Jan. 26, 2023
Planners know that mobility impacts our jobs, education, recreation, healthcare, shopping — virtually everything we do. But for many, transportation creates barriers to those opportunities, not access.
One in four U.S. adults have a disability that affects major life activities, the Centers for Disease Control and Prevention reports. Yet transportation networks, from missing stretches of sidewalk to legacy train systems built long before the 1990 Americans with Disabilities Act, often lack features like elevators that are necessary for people who use wheelchairs, crutches, and other mobility aids.
According to New York City's Metropolitan Transportation Authority, only 24 percent of New York City's train stations are considered accessible by the Metropolitan Transportation Authority — and that's not an isolated statistic. With these legacy train systems concentrated in dense urban areas like New York and Chicago, millions of people across the country lack accessible public transportation.
As secretary, Pete Buttigieg has led the U.S. Department of Transportation with powerful positive language about mobility justice and designing for people with disabilities. Recently, that's also been backed by bipartisan funding. The $1.75 billion All Stations Accessibility Program (ASAP) was created by the Infrastructure and Investment Jobs Act in 2020 to increase transportation access for people with disabilities by retrofitting transit stations with elevators and better accessibility. The same year, $27 million from the USDOT was dedicated to four projects that will incorporate innovative business partnerships, technologies, and practices to promote independent mobility.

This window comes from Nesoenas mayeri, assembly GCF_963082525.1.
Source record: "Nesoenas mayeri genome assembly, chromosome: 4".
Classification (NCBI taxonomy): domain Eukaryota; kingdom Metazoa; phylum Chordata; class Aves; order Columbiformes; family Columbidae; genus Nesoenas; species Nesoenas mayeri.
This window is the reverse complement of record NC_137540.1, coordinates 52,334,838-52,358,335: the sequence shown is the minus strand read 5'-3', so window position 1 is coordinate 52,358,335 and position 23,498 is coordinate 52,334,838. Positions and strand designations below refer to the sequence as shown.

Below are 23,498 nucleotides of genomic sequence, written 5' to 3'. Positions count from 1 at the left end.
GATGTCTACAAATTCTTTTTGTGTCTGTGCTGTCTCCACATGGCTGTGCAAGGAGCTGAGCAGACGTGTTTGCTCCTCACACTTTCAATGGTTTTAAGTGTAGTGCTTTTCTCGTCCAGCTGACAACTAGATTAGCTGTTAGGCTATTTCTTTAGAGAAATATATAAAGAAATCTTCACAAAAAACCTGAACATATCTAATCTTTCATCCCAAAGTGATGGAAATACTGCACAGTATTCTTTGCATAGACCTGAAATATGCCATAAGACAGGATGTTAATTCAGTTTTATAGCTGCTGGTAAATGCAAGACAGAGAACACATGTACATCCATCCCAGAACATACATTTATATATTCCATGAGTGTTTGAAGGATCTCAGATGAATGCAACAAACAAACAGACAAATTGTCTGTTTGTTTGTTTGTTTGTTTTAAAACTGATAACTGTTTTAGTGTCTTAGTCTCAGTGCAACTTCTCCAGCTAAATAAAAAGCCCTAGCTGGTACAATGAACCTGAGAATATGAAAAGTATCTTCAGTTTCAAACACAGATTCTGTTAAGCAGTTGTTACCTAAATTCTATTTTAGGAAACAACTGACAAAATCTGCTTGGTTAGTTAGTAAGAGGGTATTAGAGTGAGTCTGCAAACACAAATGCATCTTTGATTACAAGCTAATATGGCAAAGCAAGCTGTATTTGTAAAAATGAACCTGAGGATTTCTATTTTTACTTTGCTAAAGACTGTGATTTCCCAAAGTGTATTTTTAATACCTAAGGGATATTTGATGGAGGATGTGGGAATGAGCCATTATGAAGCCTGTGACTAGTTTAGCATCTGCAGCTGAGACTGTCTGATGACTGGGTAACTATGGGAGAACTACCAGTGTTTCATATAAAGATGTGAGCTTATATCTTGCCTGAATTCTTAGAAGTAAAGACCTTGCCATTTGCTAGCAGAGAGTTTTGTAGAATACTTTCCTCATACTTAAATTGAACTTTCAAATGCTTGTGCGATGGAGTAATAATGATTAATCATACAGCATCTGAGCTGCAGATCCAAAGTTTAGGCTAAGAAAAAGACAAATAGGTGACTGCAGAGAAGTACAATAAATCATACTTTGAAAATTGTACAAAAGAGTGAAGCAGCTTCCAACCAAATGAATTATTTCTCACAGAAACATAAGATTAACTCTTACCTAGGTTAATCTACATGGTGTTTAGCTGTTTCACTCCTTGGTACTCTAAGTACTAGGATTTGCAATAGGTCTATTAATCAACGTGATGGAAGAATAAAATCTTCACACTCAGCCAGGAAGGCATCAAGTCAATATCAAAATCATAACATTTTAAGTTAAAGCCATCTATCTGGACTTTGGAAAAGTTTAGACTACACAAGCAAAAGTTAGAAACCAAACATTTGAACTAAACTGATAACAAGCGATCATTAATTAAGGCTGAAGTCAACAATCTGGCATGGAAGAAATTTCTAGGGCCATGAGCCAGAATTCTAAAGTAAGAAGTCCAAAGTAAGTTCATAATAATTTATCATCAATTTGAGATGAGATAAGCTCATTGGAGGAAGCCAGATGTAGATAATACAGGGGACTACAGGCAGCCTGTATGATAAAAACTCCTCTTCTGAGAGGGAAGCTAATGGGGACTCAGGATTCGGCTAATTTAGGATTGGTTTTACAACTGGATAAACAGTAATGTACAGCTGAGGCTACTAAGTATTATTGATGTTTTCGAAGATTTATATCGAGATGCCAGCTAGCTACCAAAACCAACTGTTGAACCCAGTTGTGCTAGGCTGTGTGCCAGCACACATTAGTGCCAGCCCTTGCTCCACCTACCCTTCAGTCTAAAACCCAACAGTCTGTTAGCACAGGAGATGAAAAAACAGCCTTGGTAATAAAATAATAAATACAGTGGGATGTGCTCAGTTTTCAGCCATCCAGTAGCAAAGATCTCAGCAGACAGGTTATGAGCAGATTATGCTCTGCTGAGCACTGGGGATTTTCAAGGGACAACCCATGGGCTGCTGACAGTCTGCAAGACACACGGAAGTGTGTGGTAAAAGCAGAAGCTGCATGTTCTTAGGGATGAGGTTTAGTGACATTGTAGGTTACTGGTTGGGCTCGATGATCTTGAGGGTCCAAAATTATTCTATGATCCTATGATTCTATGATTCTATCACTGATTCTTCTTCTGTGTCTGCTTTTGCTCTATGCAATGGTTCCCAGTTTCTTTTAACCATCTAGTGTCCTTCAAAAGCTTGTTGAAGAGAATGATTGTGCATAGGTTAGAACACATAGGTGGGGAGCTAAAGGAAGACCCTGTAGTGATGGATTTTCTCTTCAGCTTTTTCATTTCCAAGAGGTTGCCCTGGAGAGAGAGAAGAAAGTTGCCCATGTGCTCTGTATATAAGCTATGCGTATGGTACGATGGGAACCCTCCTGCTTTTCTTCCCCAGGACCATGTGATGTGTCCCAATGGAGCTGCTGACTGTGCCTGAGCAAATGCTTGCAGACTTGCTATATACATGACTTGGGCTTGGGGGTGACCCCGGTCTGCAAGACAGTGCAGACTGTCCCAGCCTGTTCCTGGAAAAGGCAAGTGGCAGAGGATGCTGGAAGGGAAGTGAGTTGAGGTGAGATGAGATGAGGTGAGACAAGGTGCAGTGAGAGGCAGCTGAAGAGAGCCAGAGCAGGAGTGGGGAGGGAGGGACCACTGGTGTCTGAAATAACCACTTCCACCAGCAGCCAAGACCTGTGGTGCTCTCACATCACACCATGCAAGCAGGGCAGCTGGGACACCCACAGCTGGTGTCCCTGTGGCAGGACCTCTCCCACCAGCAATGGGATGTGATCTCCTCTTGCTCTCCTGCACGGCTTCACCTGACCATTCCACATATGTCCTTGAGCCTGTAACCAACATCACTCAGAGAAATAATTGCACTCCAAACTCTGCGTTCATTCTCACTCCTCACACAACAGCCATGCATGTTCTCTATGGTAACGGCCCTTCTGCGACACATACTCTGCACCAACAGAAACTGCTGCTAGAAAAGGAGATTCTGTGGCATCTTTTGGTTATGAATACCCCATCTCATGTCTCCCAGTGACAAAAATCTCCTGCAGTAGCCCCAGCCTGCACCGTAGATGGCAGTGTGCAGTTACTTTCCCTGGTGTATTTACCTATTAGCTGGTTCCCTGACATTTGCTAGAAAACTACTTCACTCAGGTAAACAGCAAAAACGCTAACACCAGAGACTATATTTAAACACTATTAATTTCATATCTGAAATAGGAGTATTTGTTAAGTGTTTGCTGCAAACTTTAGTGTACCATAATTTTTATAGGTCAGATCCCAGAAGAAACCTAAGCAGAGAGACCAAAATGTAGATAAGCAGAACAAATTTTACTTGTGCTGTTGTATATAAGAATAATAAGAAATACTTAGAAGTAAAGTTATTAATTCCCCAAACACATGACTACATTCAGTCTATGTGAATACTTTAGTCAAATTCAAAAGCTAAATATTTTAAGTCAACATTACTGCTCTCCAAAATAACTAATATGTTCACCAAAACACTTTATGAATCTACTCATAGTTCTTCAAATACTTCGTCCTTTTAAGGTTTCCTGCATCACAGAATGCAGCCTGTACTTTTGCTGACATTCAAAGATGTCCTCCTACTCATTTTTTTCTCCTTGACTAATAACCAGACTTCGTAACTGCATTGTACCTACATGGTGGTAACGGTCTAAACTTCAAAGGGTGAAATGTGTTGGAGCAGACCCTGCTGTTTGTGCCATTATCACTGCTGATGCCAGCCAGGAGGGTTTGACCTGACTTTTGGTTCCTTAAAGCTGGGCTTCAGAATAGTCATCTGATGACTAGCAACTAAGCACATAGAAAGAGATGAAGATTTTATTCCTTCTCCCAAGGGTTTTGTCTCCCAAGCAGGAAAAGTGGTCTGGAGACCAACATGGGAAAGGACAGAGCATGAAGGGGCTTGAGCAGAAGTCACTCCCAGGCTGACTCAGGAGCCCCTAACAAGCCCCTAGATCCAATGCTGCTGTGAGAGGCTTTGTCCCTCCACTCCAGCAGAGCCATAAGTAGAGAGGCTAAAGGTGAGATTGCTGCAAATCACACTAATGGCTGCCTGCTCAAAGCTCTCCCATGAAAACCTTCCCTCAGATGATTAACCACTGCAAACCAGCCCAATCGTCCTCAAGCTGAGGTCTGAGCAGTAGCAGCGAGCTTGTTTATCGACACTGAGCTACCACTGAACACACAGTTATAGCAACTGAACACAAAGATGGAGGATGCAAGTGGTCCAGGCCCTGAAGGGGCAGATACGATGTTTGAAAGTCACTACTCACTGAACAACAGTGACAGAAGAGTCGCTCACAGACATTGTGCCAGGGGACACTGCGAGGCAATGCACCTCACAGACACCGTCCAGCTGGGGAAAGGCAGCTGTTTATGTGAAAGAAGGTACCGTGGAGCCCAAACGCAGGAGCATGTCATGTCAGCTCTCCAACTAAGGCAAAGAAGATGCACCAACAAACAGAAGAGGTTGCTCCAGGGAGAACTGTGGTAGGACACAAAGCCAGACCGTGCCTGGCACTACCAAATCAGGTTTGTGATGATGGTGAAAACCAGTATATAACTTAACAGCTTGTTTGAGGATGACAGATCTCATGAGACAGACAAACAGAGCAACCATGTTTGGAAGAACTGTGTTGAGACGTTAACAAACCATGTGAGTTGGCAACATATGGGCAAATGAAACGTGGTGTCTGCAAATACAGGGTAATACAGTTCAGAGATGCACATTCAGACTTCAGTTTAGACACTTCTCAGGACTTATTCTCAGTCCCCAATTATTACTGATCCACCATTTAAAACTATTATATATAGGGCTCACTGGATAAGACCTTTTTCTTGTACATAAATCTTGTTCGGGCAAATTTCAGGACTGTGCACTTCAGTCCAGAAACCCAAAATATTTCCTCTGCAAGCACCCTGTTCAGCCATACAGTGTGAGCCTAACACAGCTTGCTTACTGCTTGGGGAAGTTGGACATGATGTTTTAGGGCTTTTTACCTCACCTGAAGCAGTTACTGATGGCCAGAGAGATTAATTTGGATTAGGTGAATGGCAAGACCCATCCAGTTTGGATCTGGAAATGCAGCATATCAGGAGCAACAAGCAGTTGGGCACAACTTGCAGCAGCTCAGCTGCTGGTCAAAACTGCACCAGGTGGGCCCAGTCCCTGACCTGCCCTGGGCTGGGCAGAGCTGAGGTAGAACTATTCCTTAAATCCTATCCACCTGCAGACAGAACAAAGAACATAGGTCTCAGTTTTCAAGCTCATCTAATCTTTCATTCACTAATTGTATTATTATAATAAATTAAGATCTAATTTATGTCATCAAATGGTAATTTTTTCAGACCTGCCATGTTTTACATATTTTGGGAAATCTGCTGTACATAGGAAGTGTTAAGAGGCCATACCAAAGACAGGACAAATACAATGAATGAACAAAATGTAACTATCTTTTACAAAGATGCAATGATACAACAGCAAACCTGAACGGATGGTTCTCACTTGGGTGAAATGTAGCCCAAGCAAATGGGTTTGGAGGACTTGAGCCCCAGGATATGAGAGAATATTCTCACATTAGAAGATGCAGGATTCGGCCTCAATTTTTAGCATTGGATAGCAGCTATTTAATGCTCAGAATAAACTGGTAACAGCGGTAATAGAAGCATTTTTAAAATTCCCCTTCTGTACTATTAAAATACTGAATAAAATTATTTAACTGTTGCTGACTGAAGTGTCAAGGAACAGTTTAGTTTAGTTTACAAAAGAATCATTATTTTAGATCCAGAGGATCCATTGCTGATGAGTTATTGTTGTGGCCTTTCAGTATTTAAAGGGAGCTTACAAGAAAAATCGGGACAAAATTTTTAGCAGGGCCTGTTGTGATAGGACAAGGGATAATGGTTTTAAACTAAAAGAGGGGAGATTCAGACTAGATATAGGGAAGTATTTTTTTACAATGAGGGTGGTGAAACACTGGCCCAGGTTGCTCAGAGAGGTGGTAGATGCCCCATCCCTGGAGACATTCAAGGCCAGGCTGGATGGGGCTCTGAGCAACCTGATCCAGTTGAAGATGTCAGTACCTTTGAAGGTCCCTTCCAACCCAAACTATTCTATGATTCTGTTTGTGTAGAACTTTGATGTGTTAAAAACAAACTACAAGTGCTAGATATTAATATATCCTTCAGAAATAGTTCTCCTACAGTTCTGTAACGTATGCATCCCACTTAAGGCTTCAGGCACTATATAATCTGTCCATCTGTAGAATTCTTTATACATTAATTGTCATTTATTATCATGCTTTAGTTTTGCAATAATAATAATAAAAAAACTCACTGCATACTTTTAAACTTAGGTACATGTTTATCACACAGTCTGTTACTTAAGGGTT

Steve Wright, Planning's expert on universal design and planning for people with disabilities, recently caught up with Buttigieg to learn more about what the USDOT is doing to create more accessible transportation networks. The following interview has been edited for length and clarity.
WRIGHT: Accessible travel options can be the difference between making it to employment, health care, and daily needs — or not. What are your overall thoughts on the USDOT's role in removing barriers and creating inclusion for people with disabilities?